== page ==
Back in March 2015, the late Nintendo President Satoru Iwata revealed a new “dedicated game platform” during a Q&A presentation for investors, code-named NX. Back then it was just a way to show them, and fans, that Nintendo wouldn’t be leaving the traditional gaming space any time soon, but little did the company know that within the years that followed it’d be come the hot topic of leaks, theories and reveals, with a hype train that showed no signs of slowing down once it kicked into full throttle in mid-2016.
So join us as we walk down the tracks that led to this point, the Switch’s first birthday.
2015 was pretty quiet on the NX front as Nintendo was still relatively heavily supporting both the Wii U and 3DS at that point, with big games like Xenoblade Chronicles X and Majora’s Mask 3D. Still, we heard a few rumors, like those that predicted the system would be both a console and a portable with a 720p screen. Granted, these were off the mark in suggesting the Switch would be a software platform rather than a unified device, but the core idea was sound. Also erroneous were reports that an achievement system would be in place and there’d be no physical media.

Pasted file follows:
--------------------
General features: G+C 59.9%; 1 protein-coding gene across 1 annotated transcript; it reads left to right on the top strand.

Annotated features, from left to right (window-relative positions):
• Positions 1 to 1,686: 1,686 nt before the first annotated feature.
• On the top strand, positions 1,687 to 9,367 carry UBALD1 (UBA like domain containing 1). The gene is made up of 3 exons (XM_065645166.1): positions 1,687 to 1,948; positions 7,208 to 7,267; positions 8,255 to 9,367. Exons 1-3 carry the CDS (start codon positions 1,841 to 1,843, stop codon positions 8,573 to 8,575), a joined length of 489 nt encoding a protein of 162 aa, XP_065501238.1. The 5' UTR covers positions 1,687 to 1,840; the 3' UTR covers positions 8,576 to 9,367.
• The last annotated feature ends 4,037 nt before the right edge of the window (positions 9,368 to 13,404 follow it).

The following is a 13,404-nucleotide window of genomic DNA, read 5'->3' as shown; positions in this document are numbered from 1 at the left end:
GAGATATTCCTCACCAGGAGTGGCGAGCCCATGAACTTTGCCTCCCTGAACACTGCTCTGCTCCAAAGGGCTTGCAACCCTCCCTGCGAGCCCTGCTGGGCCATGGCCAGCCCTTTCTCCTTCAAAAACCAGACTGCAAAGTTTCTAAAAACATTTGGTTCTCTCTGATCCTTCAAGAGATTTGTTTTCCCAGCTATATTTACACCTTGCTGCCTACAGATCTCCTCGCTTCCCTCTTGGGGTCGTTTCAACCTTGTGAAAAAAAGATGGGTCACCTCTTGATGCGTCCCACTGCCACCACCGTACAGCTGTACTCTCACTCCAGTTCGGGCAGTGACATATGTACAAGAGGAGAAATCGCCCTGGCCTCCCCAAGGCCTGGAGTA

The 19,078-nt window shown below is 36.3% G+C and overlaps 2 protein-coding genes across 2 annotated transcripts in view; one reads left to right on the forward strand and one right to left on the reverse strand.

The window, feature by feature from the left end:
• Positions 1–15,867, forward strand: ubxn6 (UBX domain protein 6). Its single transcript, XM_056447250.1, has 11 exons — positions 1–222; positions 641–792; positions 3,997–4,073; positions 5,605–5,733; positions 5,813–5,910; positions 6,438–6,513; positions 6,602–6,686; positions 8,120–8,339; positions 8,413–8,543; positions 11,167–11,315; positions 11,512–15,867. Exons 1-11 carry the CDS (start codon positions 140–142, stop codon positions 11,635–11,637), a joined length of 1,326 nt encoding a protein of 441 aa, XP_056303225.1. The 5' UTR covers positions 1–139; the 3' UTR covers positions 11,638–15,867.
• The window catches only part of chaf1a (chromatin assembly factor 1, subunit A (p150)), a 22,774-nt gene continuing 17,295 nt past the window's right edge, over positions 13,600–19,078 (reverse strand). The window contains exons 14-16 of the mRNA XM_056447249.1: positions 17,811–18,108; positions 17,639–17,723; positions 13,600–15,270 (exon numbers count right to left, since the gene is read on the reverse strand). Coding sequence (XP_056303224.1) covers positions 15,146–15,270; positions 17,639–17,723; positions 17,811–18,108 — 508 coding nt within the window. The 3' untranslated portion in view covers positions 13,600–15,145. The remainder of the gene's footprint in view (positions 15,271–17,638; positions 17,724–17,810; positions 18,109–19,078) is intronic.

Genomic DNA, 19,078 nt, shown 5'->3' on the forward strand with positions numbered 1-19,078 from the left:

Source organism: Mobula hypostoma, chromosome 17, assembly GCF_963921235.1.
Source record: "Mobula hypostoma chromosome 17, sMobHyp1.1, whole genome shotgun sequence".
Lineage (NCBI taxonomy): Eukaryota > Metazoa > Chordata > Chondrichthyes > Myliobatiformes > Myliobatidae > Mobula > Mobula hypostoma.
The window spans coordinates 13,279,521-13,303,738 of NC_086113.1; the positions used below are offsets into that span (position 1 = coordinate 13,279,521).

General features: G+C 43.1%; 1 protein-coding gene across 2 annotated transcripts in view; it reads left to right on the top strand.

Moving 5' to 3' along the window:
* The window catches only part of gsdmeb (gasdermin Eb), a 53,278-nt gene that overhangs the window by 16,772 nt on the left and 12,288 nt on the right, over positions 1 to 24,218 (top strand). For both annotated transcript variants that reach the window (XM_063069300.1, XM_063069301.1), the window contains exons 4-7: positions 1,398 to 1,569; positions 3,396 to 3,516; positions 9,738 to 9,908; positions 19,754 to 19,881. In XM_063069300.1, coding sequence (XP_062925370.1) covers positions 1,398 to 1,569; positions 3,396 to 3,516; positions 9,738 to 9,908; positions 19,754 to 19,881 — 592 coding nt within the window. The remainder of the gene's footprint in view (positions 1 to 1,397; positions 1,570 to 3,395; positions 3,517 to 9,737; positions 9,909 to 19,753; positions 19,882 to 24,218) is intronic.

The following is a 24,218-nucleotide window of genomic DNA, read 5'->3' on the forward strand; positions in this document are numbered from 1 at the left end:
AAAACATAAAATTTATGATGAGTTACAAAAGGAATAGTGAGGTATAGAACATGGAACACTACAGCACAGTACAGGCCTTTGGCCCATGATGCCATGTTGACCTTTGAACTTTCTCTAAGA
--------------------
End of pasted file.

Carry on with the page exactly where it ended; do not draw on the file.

After that we get a rumor from a source that’ll pop up quite frequently – the Wall Street Journal. In October 2015 the broadsheet reported that development kits were being distributed to partners and once again there’s a reference to the system’s portable and console nature, though this time they’re referenced as being bundled together. We also saw a reference to “industry leading chips” to keep the NX competitive, something which later turned out to be true thanks to Nintendo’s partnership with Nvidia.